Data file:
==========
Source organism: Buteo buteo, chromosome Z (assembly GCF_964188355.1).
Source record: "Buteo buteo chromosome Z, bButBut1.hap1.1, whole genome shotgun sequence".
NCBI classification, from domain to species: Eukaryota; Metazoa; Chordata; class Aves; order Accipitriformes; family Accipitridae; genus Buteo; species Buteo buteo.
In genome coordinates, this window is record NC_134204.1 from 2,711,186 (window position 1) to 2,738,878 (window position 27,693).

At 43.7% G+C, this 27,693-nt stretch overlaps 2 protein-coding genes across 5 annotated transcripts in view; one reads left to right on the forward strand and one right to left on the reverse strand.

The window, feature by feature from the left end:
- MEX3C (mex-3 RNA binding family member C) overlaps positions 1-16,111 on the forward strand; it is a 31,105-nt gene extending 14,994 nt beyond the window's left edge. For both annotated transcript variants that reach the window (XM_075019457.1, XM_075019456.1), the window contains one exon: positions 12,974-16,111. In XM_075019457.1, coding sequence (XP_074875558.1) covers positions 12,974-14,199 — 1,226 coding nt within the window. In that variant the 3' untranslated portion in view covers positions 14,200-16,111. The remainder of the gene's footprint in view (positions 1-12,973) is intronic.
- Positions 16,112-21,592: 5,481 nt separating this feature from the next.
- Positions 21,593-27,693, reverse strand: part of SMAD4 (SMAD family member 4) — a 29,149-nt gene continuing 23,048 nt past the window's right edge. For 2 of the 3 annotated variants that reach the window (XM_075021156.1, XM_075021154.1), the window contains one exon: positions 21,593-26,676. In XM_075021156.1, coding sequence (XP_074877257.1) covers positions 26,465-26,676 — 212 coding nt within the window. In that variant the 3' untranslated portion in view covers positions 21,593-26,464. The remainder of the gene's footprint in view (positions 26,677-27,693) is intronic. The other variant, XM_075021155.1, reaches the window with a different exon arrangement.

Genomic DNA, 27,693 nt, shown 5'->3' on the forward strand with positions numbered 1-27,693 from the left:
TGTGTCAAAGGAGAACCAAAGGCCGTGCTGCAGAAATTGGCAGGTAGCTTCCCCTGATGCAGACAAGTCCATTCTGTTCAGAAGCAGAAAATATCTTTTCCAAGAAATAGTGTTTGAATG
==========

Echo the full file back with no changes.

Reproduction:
Source organism: Buteo buteo, chromosome Z (assembly GCF_964188355.1).
Source record: "Buteo buteo chromosome Z, bButBut1.hap1.1, whole genome shotgun sequence".
NCBI classification, from domain to species: Eukaryota; Metazoa; Chordata; class Aves; order Accipitriformes; family Accipitridae; genus Buteo; species Buteo buteo.
In genome coordinates, this window is record NC_134204.1 from 2,711,186 (window position 1) to 2,738,878 (window position 27,693).

At 43.7% G+C, this 27,693-nt stretch overlaps 2 protein-coding genes across 5 annotated transcripts in view; one reads left to right on the forward strand and one right to left on the reverse strand.

The window, feature by feature from the left end:
- MEX3C (mex-3 RNA binding family member C) overlaps positions 1-16,111 on the forward strand; it is a 31,105-nt gene extending 14,994 nt beyond the window's left edge. For both annotated transcript variants that reach the window (XM_075019457.1, XM_075019456.1), the window contains one exon: positions 12,974-16,111. In XM_075019457.1, coding sequence (XP_074875558.1) covers positions 12,974-14,199 — 1,226 coding nt within the window. In that variant the 3' untranslated portion in view covers positions 14,200-16,111. The remainder of the gene's footprint in view (positions 1-12,973) is intronic.
- Positions 16,112-21,592: 5,481 nt separating this feature from the next.
- Positions 21,593-27,693, reverse strand: part of SMAD4 (SMAD family member 4) — a 29,149-nt gene continuing 23,048 nt past the window's right edge. For 2 of the 3 annotated variants that reach the window (XM_075021156.1, XM_075021154.1), the window contains one exon: positions 21,593-26,676. In XM_075021156.1, coding sequence (XP_074877257.1) covers positions 26,465-26,676 — 212 coding nt within the window. In that variant the 3' untranslated portion in view covers positions 21,593-26,464. The remainder of the gene's footprint in view (positions 26,677-27,693) is intronic. The other variant, XM_075021155.1, reaches the window with a different exon arrangement.

Genomic DNA, 27,693 nt, shown 5'->3' on the forward strand with positions numbered 1-27,693 from the left:
TGTGTCAAAGGAGAACCAAAGGCCGTGCTGCAGAAATTGGCAGGTAGCTTCCCCTGATGCAGACAAGTCCATTCTGTTCAGAAGCAGAAAATATCTTTTCCAAGAAATAGTGTTTGAATG